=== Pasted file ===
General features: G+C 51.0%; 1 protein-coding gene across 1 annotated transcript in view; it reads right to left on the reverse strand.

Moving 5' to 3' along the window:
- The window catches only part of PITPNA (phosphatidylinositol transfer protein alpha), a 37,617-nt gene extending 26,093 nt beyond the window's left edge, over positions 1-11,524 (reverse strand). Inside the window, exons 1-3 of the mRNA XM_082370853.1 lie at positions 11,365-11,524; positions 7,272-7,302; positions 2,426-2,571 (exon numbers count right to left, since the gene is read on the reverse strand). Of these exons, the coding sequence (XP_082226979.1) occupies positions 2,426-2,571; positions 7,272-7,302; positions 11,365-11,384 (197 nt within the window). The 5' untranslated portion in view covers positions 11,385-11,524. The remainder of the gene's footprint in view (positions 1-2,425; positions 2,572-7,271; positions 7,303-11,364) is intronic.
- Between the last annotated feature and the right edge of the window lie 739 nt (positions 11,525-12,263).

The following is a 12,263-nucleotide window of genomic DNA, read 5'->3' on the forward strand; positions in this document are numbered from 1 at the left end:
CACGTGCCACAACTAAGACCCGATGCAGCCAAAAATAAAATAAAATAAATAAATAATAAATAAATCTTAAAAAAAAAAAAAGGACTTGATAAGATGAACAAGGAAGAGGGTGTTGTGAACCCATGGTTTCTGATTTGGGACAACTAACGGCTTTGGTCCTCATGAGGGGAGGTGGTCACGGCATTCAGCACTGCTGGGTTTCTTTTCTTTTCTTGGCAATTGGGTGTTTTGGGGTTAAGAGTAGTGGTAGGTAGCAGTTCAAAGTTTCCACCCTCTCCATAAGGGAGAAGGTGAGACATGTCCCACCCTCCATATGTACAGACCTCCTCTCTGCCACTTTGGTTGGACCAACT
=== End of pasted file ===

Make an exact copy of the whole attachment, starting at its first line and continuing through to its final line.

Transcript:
General features: G+C 51.0%; 1 protein-coding gene across 1 annotated transcript in view; it reads right to left on the reverse strand.

Moving 5' to 3' along the window:
- The window catches only part of PITPNA (phosphatidylinositol transfer protein alpha), a 37,617-nt gene extending 26,093 nt beyond the window's left edge, over positions 1-11,524 (reverse strand). Inside the window, exons 1-3 of the mRNA XM_082370853.1 lie at positions 11,365-11,524; positions 7,272-7,302; positions 2,426-2,571 (exon numbers count right to left, since the gene is read on the reverse strand). Of these exons, the coding sequence (XP_082226979.1) occupies positions 2,426-2,571; positions 7,272-7,302; positions 11,365-11,384 (197 nt within the window). The 5' untranslated portion in view covers positions 11,385-11,524. The remainder of the gene's footprint in view (positions 1-2,425; positions 2,572-7,271; positions 7,303-11,364) is intronic.
- Between the last annotated feature and the right edge of the window lie 739 nt (positions 11,525-12,263).

The following is a 12,263-nucleotide window of genomic DNA, read 5'->3' on the forward strand; positions in this document are numbered from 1 at the left end:
CACGTGCCACAACTAAGACCCGATGCAGCCAAAAATAAAATAAAATAAATAAATAATAAATAAATCTTAAAAAAAAAAAAAGGACTTGATAAGATGAACAAGGAAGAGGGTGTTGTGAACCCATGGTTTCTGATTTGGGACAACTAACGGCTTTGGTCCTCATGAGGGGAGGTGGTCACGGCATTCAGCACTGCTGGGTTTCTTTTCTTTTCTTGGCAATTGGGTGTTTTGGGGTTAAGAGTAGTGGTAGGTAGCAGTTCAAAGTTTCCACCCTCTCCATAAGGGAGAAGGTGAGACATGTCCCACCCTCCATATGTACAGACCTCCTCTCTGCCACTTTGGTTGGACCAACT